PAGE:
Last week has seen quite a bit of correspondence between the Handloom and Textiles department of Manipur and the Union Ministry of Textiles. The reason is the recent controversy over mass production of the ‘Modi gamchha mask’ in Uttar Pradesh. The gamchha mask, used by Prime Minister Modi in his appearances and addresses has been inspired by the traditional Manipuri handwoven stole called the Leirum Phi. The standout white, black and red woven cloth is a leitmotif of the Metei tribe among others in Manipur. While there is widespread outrage in Manipur, with people angry not only about the machine-made mass-produced version of their beloved weave in UP, the anger is also directed at the outright cultural appropriation of the same.
The humble gamchha and its many variants, dot pockets of northeastern India in various avatars. The simple cotton ones in red and white checks are seen in abundance in Bihar and Bengal, and as we progress further into the Northeast, we see it getting more elaborate and festive. There are many stories as to the origin and evolution of this weave. “But it started as a traditional coarse cloth, which had a lot of ceremonial importance. It was an indispensable item that was imparted by the parents to the daughter on her wedding day,” shares L Monoranjan Singh, CEO, KB Philanthropy. He runs many weaving initiatives in the state, working with both handlooms and power looms. “
There have been talks about declaring the ‘legyan’ or the scarf — the Leirum phi is the style of the weave — the state scarf. But the move was met with opposition from the Tanghkul community, members of which stated that it’s indigenous to their community alone, and common people cannot use it for normal purposes as it had an important ceremonial aspect to it. But even today we use the scarf to welcome dignitaries and state guests in Manipur government offices,” adds Monoranjan. Another legend goes that the Leirum phi shawl helped bring the two tribes of Tanghkul and Metei come together after Nongda Lairen Pakhangba met a Tanghkul girl who had this shawl with her. He was so impressed that he took the shawl and introduced the said weave to his own tribe.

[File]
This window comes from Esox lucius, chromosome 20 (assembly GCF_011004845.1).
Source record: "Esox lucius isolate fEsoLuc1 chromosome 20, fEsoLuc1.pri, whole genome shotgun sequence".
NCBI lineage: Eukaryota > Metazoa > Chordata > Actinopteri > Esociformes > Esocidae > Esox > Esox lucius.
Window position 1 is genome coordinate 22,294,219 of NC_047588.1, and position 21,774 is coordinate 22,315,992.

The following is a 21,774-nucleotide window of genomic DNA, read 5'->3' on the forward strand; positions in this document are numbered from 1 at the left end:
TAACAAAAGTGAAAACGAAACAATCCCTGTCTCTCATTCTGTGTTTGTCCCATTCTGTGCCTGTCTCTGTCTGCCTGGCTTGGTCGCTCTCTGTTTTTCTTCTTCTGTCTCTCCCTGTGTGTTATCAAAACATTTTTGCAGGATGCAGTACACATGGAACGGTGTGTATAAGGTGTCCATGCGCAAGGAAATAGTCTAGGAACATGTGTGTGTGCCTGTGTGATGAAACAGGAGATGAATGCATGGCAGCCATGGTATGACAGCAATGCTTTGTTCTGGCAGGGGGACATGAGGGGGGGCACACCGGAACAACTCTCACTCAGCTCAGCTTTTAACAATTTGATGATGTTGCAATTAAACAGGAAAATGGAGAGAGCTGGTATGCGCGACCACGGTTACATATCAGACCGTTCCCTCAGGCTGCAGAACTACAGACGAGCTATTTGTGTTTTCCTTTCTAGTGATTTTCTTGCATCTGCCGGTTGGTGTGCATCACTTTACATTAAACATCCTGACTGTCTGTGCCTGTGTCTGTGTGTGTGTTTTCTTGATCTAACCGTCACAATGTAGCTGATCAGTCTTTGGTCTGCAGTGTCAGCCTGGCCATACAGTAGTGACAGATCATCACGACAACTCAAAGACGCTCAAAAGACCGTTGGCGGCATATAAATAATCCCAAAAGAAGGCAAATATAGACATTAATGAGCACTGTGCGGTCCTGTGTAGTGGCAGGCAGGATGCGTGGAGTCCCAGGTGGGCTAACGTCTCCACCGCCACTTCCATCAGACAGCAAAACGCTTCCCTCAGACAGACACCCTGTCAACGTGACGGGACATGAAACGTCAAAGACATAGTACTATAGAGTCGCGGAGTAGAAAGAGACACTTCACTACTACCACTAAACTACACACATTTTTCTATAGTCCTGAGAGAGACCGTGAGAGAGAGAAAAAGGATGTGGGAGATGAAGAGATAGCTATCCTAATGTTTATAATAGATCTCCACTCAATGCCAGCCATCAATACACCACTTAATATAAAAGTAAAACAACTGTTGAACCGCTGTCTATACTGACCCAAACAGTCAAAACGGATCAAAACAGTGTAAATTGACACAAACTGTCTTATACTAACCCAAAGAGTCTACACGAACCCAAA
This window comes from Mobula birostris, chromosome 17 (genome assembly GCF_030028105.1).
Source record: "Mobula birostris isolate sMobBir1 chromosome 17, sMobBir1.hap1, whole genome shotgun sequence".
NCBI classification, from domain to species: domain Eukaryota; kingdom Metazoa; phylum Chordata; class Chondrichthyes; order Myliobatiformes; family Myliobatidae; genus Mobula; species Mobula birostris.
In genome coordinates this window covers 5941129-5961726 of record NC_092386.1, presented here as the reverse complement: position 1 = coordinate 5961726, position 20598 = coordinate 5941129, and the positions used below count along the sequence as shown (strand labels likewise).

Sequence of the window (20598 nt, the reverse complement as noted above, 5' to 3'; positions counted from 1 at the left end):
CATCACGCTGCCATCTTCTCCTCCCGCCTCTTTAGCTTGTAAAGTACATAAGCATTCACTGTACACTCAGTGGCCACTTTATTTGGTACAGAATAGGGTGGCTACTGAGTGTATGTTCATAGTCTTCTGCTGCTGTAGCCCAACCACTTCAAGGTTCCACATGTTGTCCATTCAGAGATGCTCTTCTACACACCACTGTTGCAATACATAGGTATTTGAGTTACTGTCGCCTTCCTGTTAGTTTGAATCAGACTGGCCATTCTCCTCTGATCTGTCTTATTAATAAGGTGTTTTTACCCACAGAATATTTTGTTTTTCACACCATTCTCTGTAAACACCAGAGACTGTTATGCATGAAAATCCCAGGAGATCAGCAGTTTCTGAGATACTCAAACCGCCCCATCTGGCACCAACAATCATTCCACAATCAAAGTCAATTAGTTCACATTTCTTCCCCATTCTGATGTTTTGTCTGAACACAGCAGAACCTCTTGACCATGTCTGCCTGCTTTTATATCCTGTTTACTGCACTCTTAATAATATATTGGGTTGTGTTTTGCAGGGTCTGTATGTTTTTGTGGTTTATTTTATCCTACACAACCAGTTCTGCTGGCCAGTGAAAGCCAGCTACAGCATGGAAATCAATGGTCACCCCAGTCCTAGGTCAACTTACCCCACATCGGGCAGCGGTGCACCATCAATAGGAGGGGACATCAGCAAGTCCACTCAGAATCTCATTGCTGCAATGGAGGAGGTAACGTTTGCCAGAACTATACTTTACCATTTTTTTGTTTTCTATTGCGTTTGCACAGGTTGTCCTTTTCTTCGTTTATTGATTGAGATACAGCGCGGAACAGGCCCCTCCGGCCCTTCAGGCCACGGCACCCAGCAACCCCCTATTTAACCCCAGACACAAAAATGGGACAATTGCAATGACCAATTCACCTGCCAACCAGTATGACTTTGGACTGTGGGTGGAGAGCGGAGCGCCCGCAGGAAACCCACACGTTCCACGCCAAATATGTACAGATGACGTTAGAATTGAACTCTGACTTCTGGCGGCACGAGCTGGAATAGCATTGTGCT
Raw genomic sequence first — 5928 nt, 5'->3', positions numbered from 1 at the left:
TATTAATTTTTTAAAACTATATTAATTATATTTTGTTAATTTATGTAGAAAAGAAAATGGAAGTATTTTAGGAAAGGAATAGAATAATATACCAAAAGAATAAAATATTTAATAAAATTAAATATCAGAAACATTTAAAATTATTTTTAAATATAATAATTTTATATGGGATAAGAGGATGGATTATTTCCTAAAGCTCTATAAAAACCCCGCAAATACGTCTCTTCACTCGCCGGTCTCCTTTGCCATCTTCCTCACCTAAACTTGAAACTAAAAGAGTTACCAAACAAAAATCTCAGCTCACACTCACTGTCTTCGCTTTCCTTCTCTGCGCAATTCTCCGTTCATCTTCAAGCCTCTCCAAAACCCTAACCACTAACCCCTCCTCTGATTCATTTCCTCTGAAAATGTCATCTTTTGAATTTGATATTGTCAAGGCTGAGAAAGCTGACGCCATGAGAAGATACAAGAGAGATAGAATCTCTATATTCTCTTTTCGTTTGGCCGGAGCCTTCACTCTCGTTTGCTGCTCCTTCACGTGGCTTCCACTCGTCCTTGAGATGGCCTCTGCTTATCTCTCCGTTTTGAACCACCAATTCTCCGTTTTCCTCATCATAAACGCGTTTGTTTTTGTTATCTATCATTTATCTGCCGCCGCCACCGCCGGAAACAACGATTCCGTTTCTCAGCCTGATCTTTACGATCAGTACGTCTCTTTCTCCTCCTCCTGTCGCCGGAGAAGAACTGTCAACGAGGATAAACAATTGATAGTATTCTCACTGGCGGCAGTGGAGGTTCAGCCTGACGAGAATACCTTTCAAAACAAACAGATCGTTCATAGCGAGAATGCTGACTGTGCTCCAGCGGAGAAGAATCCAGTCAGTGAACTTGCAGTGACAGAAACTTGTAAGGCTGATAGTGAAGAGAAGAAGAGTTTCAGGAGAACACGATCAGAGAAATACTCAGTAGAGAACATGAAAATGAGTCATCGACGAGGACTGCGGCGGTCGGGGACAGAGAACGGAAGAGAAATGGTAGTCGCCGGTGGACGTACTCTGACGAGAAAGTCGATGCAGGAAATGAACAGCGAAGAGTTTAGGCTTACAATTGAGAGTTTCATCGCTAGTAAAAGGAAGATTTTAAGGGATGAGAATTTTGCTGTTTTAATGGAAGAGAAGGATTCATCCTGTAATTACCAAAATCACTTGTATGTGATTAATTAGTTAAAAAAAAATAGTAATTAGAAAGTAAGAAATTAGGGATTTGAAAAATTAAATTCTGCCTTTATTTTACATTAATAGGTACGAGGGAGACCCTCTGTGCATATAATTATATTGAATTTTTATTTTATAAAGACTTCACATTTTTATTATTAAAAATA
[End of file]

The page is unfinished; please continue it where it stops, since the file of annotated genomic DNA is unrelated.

The gamchha is called gamosa in Assamese and is an integral part of the state’s traditional culture. “It basically means ‘to wipe’ in Assamese. And it’s something that one should carry one’s person always. Taking a lesson from The Hitchhikers Guide to the Galaxy, by Douglas Adams, where he emphasised that one should never go anywhere in space without a towel. Same with the Assamese Gamosa,” says Prayaag Barooah, who with his father run FabricPlus, a weaving initiative which works with about 1,00,000 rural silk farmers and weavers to manufacturer ahimsa silk. “The gamchha, gamosa, etc, they are all part of a larger identity of the northeast. The differences between a Naga gamchha, or the Manipuri one, all stem from the different flora and fauna that surrounds them. The Karbi villages near the Kaziranga area, there the gamosas have a lot of rhinos embroidered on them, and as you go further to the China border, in Arunachal Pradesh, the gamchhas will have a lot of symbols of love, birds etc. There, many gamchhas are woven for the people who have passed away, and are kept with the body in the coffins, very much like the Egyptians pharaohs. The Nagas use more of animals, like the bison, the yak and of course the snake motif,” adds Barooah.
While scarves and other material were all woven by hand earlier, in cotton or silk, they have been replaced by polyester and the embroidery and motifs are reduced to being on just one side. “The idea of a gamchha was to be used. Now they are often related to ceremonial tokens and placed at the bottom of a cupboard. When we are glorifying a gamchha, we also need to glorify what the history, the importance of it all is and not just use it as tokenism. If you look at Yogendra Yadav, he is always wearing one, and if you ask him what it stands for, he will explain it to its full extent. When our PM wears it, its a good thing, but he should also spread awareness as to where it comes from, and what it means to the people who make it,” says Barooah.
While the current controversy over the Leirum Phi has triggered a larger debate on cultural appropriation, and which in turn disenfranchises the people who have worn the textile on a daily basis, the need of the hour is to learn the history of the same. “This, the ‘Modi gamchha’ must have started as a marketing gimmick, which was perhaps not well thought out. But then he should’ve attributed it to Manipur. Why would you hijack its identity? Bhupen Hazarika always wore a gamosa everywhere, but he never once associated his name with it. One needs to understand the larger cultural theme,” concludes Barooah.
📣 The Indian Express is now on Telegram. Click here to join our channel (@indianexpress) and stay updated with the latest headlines